Parks Department begins replacing trees in Humboldt Park

Milwaukee County Parks forestry crews have been busy planting trees in the 73-acre park, much to the delight of Bay View residents and park visitors.

According to a press release, beginning in early April, crews began planting River birch, Elm, Maple, Ironwood, Basswood, Chestnut, and London Planetrees around the lagoon in the center of the park, near the Lilypond near E. Oklahoma Avenue, and on the hillside along S. Logan Avenue.

"We were expecting a dozen trees would be planted this spring, but the county upped that to 22," said Mike Bubolz, president of Humboldt Park Friends (HPF), a nonprofit volunteer group working to improve the park. "There will be another 20 to 25 hardwoods planted this autumn, with more scheduled for next year."

In the past five years, nearly 200 mature trees were removed from the popular park because of disease, infestation, or weather damage. Beginning in the summer of 2019, HPF launched its 100 for Humboldt campaign to fund tree replacements. The group is close to meeting its fundraising goal to plant 100 hardwood trees. 

"The County Parks Department appreciates the outpouring of support the Bay View community is showing for Humboldt Park," said Bubolz. "Families, friends, and neighbors seized the opportunity to remember their loved ones by purchasing a tree or contributing part of the cost for trees. Our park truly is a living legacy of our community."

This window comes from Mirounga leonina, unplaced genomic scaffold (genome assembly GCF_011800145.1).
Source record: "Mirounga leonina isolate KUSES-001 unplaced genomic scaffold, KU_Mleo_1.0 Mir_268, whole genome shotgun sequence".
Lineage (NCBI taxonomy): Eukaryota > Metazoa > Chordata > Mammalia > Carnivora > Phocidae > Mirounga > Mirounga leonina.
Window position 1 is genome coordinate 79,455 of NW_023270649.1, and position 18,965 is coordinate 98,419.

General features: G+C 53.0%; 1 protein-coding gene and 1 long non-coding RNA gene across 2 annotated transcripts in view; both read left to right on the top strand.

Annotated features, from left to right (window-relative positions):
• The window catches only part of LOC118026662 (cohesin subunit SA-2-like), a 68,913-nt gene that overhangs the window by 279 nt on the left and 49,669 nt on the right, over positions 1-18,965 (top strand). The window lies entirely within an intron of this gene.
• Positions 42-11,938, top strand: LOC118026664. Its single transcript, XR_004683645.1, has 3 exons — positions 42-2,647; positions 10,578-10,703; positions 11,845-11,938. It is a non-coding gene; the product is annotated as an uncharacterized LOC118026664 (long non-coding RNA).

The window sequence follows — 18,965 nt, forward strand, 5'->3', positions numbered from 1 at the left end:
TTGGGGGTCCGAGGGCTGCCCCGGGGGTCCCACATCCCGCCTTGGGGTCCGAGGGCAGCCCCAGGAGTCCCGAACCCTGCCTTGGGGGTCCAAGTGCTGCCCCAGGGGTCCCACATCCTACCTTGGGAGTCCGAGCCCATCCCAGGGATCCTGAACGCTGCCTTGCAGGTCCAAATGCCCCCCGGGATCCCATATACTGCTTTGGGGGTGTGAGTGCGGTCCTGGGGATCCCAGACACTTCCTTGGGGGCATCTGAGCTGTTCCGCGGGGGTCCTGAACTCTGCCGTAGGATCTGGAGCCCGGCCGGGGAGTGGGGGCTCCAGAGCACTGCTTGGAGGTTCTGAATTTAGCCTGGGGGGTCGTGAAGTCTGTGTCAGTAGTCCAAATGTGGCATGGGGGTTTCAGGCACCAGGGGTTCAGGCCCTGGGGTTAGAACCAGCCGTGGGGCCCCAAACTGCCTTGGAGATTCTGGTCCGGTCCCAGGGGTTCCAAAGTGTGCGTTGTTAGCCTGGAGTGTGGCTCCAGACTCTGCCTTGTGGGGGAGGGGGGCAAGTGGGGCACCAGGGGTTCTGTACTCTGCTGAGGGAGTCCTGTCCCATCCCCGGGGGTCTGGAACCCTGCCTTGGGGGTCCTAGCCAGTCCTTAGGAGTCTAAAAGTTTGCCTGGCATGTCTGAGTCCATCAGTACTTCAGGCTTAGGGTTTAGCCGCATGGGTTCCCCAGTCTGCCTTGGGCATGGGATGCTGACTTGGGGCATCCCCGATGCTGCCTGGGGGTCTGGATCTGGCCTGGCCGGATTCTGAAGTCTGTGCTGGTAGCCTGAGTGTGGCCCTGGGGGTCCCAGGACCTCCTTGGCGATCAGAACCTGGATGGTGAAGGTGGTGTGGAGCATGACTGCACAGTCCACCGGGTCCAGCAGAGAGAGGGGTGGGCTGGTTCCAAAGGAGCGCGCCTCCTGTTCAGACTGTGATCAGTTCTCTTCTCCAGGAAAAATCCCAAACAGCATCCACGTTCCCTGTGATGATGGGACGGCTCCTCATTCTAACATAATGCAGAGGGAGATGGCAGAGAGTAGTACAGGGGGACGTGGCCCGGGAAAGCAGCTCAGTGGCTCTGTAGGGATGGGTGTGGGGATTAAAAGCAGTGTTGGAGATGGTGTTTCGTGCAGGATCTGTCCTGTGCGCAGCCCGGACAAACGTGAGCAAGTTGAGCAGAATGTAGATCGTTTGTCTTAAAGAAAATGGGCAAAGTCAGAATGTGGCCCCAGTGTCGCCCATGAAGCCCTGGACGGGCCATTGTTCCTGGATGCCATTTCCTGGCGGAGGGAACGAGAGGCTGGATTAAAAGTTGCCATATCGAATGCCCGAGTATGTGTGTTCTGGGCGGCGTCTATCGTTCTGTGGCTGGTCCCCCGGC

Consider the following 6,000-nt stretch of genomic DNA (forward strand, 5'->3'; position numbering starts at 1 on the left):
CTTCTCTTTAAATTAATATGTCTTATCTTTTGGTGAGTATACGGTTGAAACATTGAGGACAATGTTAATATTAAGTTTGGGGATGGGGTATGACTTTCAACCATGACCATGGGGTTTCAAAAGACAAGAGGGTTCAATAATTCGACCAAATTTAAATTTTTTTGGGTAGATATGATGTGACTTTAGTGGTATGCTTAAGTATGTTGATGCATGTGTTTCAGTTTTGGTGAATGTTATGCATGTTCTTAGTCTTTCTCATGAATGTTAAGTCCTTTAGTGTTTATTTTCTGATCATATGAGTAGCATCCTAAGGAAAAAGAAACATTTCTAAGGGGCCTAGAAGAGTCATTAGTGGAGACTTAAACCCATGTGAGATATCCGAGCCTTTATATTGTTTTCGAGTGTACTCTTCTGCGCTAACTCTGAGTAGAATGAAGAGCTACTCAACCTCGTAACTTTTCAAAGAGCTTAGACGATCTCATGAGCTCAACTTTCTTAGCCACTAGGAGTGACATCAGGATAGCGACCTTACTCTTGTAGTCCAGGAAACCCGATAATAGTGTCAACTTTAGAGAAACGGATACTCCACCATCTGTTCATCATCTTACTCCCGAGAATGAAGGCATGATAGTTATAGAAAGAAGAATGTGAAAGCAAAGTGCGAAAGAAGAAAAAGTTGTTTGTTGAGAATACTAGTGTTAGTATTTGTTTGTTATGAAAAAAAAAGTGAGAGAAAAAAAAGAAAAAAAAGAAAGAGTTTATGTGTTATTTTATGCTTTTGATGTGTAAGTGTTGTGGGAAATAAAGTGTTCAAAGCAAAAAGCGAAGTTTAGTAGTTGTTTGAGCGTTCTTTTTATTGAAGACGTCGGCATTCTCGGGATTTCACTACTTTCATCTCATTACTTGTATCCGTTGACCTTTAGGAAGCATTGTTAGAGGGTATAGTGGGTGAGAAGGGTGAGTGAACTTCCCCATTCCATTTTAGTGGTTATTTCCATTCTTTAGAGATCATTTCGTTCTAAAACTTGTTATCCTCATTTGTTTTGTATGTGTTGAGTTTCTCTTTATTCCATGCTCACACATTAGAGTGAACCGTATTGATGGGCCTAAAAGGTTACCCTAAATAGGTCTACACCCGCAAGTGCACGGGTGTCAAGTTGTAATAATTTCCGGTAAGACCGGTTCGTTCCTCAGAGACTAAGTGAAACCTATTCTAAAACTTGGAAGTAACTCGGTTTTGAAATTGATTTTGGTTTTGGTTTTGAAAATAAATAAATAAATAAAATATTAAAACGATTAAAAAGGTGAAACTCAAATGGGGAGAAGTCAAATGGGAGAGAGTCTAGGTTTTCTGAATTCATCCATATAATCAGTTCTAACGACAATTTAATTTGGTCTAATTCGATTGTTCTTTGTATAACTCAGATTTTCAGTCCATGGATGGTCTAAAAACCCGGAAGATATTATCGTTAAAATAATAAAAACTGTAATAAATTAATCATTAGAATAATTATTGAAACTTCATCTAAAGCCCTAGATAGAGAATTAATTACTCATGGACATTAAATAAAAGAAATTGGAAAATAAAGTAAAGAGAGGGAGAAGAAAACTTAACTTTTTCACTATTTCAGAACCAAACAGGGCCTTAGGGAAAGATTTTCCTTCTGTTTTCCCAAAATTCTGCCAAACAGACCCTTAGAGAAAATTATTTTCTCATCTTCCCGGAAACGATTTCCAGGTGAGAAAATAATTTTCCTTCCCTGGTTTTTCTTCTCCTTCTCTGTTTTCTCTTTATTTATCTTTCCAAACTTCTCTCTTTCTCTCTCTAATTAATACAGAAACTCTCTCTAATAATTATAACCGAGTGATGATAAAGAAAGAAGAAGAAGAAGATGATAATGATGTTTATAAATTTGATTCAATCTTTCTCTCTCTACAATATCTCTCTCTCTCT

According to Bubolz, nearly 3,000 trees have been removed from Milwaukee County Parks within in the last ten years because of infection, infestation, and weather conditions. Healthy trees mean:

  • 100 trees remove 53 tons of carbon dioxide and 430 pounds of other air pollutants per year.
  • 100 mature trees absorb about 139,000 gallons of rainwater per year.
  • Evergreens that block winter winds can save 3 percent on heating.
  • Each large front yard tree adds to a home’s sale price.
  • Tree-filled neighborhoods lower levels of domestic violence and are safer and more sociable.
  • Consumers shop more frequently and longer in tree-lined commercial areas and are willing to spend more.

A full list of tree donors can be found at Donations for a full, half, quarter, eighth or other portion of a tree can be made on the HPF website.


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